On the Internet, found material is often recycled as comedy: a decade-old commercial, a foreign music video, an amateur’s footage from the zoo. But for the Brooklyn comedy troupe Sunset Television the opposite is true. Its videos are meant to play like artifacts discovered in serpentine YouTube searches.
Take the sketch “Real Life Exorcisms,” from 2011, a 3-minute-20-second video modeled on paranormal reality shows like “Ghost Hunters”: The sound design, captions and mood are indistinguishable from the material it parodies. The absurd story, however, includes a dog medium and a possessed girl whose garbled monologue is recorded and played in reverse by a priest to reveal nonsense: “I like diamonds. And cats and sports. And, uh, awesome tattoos. Lesbian Tattoos.” The YouTube page includes the faulty description, “%100 REAL EXORCISM FOOTAGE.”
Like much of Sunset Television’s work, the humor is poker faced, and most of the 3,865 comments posted online involve earnest questions about authenticity. Approaching 8 million views now, the video, also available via the group’s website, is by far its most popular, and the comedians embrace the utterly confused response.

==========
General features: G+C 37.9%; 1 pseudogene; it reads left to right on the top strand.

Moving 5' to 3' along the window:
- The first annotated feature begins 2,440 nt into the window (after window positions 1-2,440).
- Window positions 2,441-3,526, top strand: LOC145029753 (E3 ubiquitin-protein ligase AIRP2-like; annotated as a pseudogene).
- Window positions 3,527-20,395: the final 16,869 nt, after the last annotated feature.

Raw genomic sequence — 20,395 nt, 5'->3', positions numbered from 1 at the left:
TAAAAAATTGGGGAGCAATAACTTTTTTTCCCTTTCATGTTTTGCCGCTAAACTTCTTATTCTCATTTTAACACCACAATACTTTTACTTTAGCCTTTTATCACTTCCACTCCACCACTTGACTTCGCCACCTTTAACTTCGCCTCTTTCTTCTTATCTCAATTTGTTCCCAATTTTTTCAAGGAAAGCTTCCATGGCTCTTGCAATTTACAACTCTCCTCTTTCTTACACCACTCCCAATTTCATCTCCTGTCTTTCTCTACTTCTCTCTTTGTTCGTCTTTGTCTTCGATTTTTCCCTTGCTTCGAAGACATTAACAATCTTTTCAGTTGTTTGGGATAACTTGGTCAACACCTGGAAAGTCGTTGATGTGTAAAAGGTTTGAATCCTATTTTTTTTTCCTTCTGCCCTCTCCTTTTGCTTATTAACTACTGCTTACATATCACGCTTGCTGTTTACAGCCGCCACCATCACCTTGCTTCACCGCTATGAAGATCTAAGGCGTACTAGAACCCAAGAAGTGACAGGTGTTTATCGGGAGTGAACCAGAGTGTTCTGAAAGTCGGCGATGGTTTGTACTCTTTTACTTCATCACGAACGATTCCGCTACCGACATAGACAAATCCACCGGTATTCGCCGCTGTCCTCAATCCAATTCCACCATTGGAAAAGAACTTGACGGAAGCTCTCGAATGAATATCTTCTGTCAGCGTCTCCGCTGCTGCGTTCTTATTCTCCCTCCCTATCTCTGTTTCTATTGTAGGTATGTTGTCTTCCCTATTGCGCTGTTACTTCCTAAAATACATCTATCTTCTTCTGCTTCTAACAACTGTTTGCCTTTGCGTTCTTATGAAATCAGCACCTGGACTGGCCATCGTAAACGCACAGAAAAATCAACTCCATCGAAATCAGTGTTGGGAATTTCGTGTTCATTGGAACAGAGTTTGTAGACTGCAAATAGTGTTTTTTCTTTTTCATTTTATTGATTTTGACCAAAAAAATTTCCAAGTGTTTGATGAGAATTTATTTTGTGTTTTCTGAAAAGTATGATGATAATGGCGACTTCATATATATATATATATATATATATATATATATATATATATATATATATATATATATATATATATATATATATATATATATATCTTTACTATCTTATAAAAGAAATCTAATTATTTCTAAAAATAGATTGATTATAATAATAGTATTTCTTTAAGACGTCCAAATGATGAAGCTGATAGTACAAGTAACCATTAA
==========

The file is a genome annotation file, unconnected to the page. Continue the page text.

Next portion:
“In the beginning Sunset aimed to blur the lines between fact and fiction,” Karrie Crouse, the group’s only female member, said recently at a bar in Brooklyn where group members often meet to discuss new ideas. “We wanted the videos to feel excavated, difficult to date or place in a particular culture.”
She and the other members – Drew Blatman, Alex Goldberg, Graham Mason – met in 2007 in the graduate film program at Columbia University. There they made 7- to 15-minute collages that appeared to be transmissions from a twisted, satirical dimension of television.
The group produced five episodes from 2008 to 2010, each constructed as a channel-surfing stream of jokes. Actors were hired from Craigslist.
Although there are no plans for Sunset Television to make the leap to actual television, the members are increasingly drawn toward the emotional breadth of continuing storylines.
“Initially we wanted the work to feel as if it were totally found,” Mason said. “But these days we’re owning up to the fact that we’re making it. We’re putting ourselves in there.”